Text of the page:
Are You In A Codependent Relationship?

Carly BensonFamily

woman in a codependent relationship
The word codependent is a long-debated concept and often becomes a gray area in relationships very easily. It’s important to understand what codependency means and how it can take on various forms throughout relationships with loved ones, family members, children, spouses, and partners.

What does it mean to be codependent?

First, we must break down what codependent even means. The definition most known for codependency refers to a dysfunctional relationship in which case one person is helping or enabling another person in poor habits or behaviors. This is most commonly seen between parent/children dynamics but is not limited to those relationships. Codependent relationships often arise inside of dating and marriage where the partners are in an unhealthy arrangement with each other where one may be engaging in substance abuse, addiction of any kind such as sex or gambling, poor mental health, procrastinating, underachievement or harmful physical health habits. When someone is codependent or involved in a codependent relationship, it is a double-sided relationship where reliance develops on each other for a multitude of reasons.

How does this relate to enabling drug or alcohol addiction?

Codependency happens inside of relationships where addiction is present. We very commonly see the addict or alcoholic relying on their loved ones to foster their habits. We see the loved ones making excuses, offering financial assistance or taking on added responsibilities. This can also show up as doing more around the house, helping them keep their employment by supporting their workplace delinquency or simply by covering up why they are absent from important events, gatherings and functions. The codependent enabler often truly believes they are acting out of love to help the person abusing drugs or alcohol, but in all actuality, they end up contributing to the continuation of the problem. The other side of this is that the addict becomes dependent on this enabling behavior. Then, the enabler becomes dependent on trying to fix or help the addict, typically at the cost of his or her own happiness. When an enabler in the codependent relationship realizes they are sacrificing who they are, what they believe in or that their efforts are going unrecognized, this can lead to anger, depression, and frustration.

Codependent Symptoms

Codependent behavior can most often be associated with characteristics such as:
  • Perfectionism
  • Guilt
  • Inability to be alone
  • Emotionally charge reactions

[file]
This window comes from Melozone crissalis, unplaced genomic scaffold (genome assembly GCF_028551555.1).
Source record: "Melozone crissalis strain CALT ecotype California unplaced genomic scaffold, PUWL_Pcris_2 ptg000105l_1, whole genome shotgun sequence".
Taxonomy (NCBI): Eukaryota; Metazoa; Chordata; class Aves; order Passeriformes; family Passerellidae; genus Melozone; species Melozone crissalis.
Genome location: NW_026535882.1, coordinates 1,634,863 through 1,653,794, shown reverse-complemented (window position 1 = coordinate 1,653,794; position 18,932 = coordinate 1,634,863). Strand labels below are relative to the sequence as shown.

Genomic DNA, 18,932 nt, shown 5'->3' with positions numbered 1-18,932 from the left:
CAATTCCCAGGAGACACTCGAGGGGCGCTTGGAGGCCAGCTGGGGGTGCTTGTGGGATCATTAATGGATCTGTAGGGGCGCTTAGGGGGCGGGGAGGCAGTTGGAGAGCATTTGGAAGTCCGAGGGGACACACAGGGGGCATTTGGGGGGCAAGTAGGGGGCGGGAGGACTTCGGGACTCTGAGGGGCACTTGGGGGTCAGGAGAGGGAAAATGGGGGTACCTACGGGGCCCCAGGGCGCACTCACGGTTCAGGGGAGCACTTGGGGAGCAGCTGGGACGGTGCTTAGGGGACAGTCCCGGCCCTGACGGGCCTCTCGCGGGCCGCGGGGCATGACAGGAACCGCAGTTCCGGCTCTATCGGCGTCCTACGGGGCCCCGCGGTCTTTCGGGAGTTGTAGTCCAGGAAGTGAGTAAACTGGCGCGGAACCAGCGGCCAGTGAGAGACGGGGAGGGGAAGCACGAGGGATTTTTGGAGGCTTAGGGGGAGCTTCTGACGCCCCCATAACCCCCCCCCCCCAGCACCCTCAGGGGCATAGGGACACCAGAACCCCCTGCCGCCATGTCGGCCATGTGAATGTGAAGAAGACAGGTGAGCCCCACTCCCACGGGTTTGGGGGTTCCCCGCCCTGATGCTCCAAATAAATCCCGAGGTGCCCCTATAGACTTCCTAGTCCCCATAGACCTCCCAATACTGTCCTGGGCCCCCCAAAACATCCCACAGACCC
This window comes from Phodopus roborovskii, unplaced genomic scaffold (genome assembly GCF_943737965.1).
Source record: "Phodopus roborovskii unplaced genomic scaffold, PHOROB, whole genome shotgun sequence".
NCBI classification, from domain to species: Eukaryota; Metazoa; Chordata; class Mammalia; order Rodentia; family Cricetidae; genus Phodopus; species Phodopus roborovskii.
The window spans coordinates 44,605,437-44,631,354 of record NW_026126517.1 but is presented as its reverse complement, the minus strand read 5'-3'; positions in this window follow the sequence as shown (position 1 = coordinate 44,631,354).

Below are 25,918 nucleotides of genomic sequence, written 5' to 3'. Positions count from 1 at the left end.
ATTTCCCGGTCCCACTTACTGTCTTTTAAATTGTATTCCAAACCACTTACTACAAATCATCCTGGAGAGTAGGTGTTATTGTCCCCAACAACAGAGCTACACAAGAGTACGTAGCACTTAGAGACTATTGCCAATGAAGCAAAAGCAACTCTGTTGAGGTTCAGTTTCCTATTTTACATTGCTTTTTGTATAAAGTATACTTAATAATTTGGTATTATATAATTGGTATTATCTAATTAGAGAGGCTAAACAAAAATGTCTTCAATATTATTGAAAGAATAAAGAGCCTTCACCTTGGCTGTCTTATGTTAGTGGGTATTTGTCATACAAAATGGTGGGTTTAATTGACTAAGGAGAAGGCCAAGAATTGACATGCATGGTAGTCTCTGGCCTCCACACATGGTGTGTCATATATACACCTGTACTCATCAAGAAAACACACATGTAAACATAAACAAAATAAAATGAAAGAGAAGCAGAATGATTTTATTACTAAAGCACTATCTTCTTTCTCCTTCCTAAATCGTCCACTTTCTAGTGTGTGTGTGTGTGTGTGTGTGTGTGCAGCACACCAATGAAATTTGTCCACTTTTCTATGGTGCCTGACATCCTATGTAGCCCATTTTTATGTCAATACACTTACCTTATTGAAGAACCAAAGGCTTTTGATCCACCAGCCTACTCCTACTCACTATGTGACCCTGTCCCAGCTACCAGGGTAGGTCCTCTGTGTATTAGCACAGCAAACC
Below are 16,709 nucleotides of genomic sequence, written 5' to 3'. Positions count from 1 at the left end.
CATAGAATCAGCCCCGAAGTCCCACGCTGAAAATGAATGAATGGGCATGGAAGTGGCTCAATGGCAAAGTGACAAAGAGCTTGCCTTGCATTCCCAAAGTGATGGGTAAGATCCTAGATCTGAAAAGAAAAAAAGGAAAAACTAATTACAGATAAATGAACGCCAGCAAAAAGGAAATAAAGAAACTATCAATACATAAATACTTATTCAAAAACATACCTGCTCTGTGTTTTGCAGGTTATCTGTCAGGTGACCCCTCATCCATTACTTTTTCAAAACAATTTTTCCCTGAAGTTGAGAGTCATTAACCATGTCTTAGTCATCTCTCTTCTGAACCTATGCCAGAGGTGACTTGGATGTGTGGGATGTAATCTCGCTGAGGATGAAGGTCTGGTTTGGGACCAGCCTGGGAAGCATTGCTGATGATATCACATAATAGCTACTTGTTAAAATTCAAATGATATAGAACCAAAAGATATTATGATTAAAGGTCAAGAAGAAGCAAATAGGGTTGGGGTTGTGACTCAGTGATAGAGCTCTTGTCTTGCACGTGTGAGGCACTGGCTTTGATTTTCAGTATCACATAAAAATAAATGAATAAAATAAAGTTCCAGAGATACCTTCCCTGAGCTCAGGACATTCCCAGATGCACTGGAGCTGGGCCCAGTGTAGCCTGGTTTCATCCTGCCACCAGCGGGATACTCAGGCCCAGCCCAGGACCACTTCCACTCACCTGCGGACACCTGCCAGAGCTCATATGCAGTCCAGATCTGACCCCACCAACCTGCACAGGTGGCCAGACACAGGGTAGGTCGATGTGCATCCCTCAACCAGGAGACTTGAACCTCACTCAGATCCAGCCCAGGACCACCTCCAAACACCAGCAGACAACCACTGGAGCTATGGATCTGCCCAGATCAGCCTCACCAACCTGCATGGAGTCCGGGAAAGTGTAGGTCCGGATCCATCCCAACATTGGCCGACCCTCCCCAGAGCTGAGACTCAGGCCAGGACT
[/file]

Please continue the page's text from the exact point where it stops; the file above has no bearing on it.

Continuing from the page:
• Attempts to fix other people
  • Control issues
  • People pleasing
  • Fear of rejection
  • Tendency to have confusion between love and pity
  • Outbursts of anger
  • Low self-worth
  • Extreme need for approval of others
  • Need for recognition and feelings of severe hurt when their efforts are not recognized
  • Abandonment fears
  • Lying or dishonest behavior
  • Difficulty adapting to change or identifying feelings
In general, someone who is involved in a codependent relationship will often put the other person’s needs before his or her own and will do anything to keep the relationship alive even if it means resorting to unhealthy behaviors. The intentions of the enabler are usually heartfelt and good to take care of the other person who is experiencing difficulties, but over time, the caretaking and defending can turn into a defeating and resentful situation.

Getting Help for Codependent Relationships

Drug and alcohol abuse commonly goes hand in hand with codependency. This is why it is important for not only the addiction to be treated, but also for the habits inside that relationship to be treated as well as understood for future relationships. The first step to fixing unhealthy behaviors such as codependent relationships is to fully understand what it means and how it affects the bond between people. Both parties in a codependent relationship should seek therapy to help understand their contribution to the issues. This will help everyone involved to form healthier ways of communicating, relating, and reacting inside of a relationship. If you or someone you know is struggling with addiction and codependency help is available. Contact us today to learn more about programs around codependent relationships and substance abuse.
Written by: Carly Benson As an avid traveler, yogi & confessed self-help junkie, Carly writes about her adventures in life & sobriety on, where she offers inspirational concepts for enlightenment, spirituality, and embracing epicness.